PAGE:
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Why You Should Avoid Applying Dicamba During a Temperature Inversion
Earlier this summer, Perry Galloway needed to spray a soybean field. The Gregory, Arkansas, farmer had success with earlier Engenia applications on dicamba-tolerant soybeans in the Roundup Ready Xtend System, and he planned to use it again. Engenia is a new dicamba formulation that officials for its manufacturer, BASF, say is lower in volatility than previous dicamba formulations.Still, Galloway was cautious about applying Engenia, since reports had swirled in numerous media stories and country coffee shop regarding off-target dicamba movement this summer. This was just before Arkansas issued a 120-day ban on the sale and use of dicamba products on July 11.
To meet label specifics for the field, Galloway needed an eastern wind direction. Engenia’s label states drift potential is lowest between 3 mph and 10 mph, and it prohibits applications above 15 mph.
Since current wind conditions were calm, Galloway delayed the application the following day, when an east wind meeting the label specifications resulted. Calm conditions can cause dicamba – and any other herbicide, for that matter – to become trapped in a temperature inversion. This can cause herbicide to be moved across the road or several miles, depending on where the inversion goes.
“This was in a crucial area,” says Galloway. “I just could not afford to get this (dicamba) on a neighbor,” he says. Because he sprayed at the optimum wind speed while following other parameters, he successfully made the application with no off-target movement.
If you have or are planning to spray dicamba, keep this example in mind. You’ll have to follow all label specifics to prevent off-target movement.
Companies that make the new dicamba formulations for the Roundup Ready Xtend System (Engenia, Monsanto’s Xtendimax, and DuPont’s FeXapan) say the formulations are lower in volatility potential than other dicamba formulations that farmers have used for years, such as Banvel and Clarity.
Still, they can veer off target through factors like temperature inversions if conditions are right. University of Arkansas (U of A) Division of Agriculture researchers have also found volatility differences in field settings between older dicamba products, and the newer ones aren’t as evident as they are in a lab setting. The researchers found that every dicamba formulation they tested in 2017 demonstrated volatility. Some formulations could continue to volatilize at least 36 hours after application and move from the target site in spite of the most label-compliant application efforts.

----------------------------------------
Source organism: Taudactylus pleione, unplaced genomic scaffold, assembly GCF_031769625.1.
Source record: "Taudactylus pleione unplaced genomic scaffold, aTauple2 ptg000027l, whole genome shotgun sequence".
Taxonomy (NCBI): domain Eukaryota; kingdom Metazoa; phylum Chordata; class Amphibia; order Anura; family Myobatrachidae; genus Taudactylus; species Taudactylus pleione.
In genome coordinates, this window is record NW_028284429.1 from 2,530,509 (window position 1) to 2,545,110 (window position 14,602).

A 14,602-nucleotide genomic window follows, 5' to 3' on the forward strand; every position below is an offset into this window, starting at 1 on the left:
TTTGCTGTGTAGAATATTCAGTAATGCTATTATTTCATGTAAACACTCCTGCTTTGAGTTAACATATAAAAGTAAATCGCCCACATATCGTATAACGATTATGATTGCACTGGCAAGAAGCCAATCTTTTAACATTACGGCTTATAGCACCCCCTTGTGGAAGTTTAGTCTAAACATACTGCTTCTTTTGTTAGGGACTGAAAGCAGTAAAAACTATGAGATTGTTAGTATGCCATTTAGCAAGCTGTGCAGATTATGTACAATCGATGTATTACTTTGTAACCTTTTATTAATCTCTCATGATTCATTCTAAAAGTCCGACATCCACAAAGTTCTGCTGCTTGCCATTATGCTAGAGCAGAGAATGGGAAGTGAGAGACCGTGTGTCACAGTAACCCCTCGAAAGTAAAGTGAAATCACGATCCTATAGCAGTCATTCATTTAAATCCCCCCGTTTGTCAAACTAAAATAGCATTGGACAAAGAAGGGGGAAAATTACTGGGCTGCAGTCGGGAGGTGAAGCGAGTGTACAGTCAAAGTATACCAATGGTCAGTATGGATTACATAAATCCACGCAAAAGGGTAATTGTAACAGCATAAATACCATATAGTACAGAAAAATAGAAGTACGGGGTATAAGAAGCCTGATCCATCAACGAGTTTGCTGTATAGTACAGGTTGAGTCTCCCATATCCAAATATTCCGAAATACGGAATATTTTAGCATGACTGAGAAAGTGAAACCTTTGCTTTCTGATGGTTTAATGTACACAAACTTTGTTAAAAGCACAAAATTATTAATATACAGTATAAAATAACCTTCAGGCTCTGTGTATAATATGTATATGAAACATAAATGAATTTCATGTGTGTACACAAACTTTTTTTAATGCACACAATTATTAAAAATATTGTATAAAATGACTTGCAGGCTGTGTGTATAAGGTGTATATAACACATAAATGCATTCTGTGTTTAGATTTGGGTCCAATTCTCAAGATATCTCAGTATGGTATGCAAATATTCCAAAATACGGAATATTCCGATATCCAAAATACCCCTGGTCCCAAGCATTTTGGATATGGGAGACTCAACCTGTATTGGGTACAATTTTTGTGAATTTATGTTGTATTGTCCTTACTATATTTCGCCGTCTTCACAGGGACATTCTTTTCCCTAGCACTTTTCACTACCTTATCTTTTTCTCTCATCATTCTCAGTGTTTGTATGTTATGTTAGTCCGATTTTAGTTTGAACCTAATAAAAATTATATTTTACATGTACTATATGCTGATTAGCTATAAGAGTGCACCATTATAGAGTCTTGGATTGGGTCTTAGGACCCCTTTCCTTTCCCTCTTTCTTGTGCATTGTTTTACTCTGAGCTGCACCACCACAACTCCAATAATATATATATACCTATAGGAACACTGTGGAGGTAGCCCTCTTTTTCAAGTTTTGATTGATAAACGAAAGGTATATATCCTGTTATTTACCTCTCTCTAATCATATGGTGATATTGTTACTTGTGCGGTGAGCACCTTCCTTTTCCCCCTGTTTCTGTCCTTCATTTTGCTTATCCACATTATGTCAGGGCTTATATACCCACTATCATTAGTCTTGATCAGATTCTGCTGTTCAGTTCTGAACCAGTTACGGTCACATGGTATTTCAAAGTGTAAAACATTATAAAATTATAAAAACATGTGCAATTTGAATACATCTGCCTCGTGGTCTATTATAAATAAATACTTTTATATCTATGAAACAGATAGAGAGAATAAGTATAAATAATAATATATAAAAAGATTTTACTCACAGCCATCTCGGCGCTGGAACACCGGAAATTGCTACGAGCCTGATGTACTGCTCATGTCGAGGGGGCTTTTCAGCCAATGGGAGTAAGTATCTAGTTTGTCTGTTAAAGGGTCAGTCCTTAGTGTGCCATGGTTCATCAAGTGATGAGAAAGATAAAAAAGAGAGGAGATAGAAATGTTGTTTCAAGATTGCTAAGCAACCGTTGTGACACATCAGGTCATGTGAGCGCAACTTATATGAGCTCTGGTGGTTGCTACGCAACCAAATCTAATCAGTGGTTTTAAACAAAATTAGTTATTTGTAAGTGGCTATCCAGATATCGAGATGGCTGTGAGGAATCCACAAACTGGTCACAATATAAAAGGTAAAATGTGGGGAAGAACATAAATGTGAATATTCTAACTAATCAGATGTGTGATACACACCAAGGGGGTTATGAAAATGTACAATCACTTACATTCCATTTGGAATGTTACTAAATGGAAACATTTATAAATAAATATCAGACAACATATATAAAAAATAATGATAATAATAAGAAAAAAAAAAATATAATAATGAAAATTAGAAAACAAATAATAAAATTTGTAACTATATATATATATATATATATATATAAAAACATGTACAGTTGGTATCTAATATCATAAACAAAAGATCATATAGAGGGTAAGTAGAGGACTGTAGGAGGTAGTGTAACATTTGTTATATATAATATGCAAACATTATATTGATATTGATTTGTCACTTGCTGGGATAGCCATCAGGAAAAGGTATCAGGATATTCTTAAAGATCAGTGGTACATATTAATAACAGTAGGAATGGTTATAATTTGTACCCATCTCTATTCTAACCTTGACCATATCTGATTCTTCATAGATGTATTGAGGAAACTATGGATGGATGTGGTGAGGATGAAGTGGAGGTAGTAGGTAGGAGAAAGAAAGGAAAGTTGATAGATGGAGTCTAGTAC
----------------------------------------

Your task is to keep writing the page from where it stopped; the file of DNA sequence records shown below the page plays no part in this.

Formulations tested included Engenia, Xtendimax, and FeXapan. In a U of A news release, Tom Barber, U of A weed scientist, said lab testing found these three new formulations to be less volatile than older formulations like Banvel and Clarity.
“However, when you look at the new formulations in a field setting where volatility measurements are based on soybean injury, differences in volatility between older dicamba products such as Clarity and newer ones including Engenia and Xtendimax are not as evident,” Barber said.
“Although the new formulations are reduced in the amount of volatility that you can see, they’re not zero,” he said. “We don’t know the level of volatility that’s required to injure soybeans. Soybeans are so sensitive, very, very low levels of volatility can cause injury.”
At an agricultural media teleconference BASF held this week, company officials acknowledged off-target dicamba damage has occurred. However, they also pointed out that Engenia has activity on over 200 types of broadleaf weeds, including those hard-to-control weeds that often struggle with resistance like tall waterhemp, giant ragweed, palmer amaranth, and marestail.
Scott Dauk, a Madison Lake, Minnesota, farmer who joined Galloway and BASF officials on the call, said waterhemp had always been a challenge on his and his brother’s farm. He noted that dicamba products like Engenia are giving good control of problem weeds like waterhemp and giant ragweed, provided the right weather conditions occur.
“It seems like other products would burn the weeds back. But after a week or two, weeds would start shooting new shoots out below the dead area and keep growing like nothing happened,” he says.
Keeping It Home
Keeping the herbicide at home and away from neighboring fields will be paramount in 2018. BASF officials said they are collaborating with federal and Arkansas officials to establish recommendations for use in that state. They said BASF will continue to invest in more educational sessions. BASF officials said they have received fewer damage reports in states where applicator training was intensified, such as Alabama, North Carolina, and Georgia.
One way to limit off-target movement is to avoid spraying during temperature inversions. This summer, Tennessee instituted a rule to limit dicamba spraying from 9 a.m. to 4 p.m. in order to reduce the chance of off-target movement due to temperature inversions.
Chad Asmus, BASF technical marketing manager, says spraying during a temperature inversion is prohibited on nearly all pesticide labels. However, he points out, BASF officials are in a discussion with EPA officials on how this can be further clarified.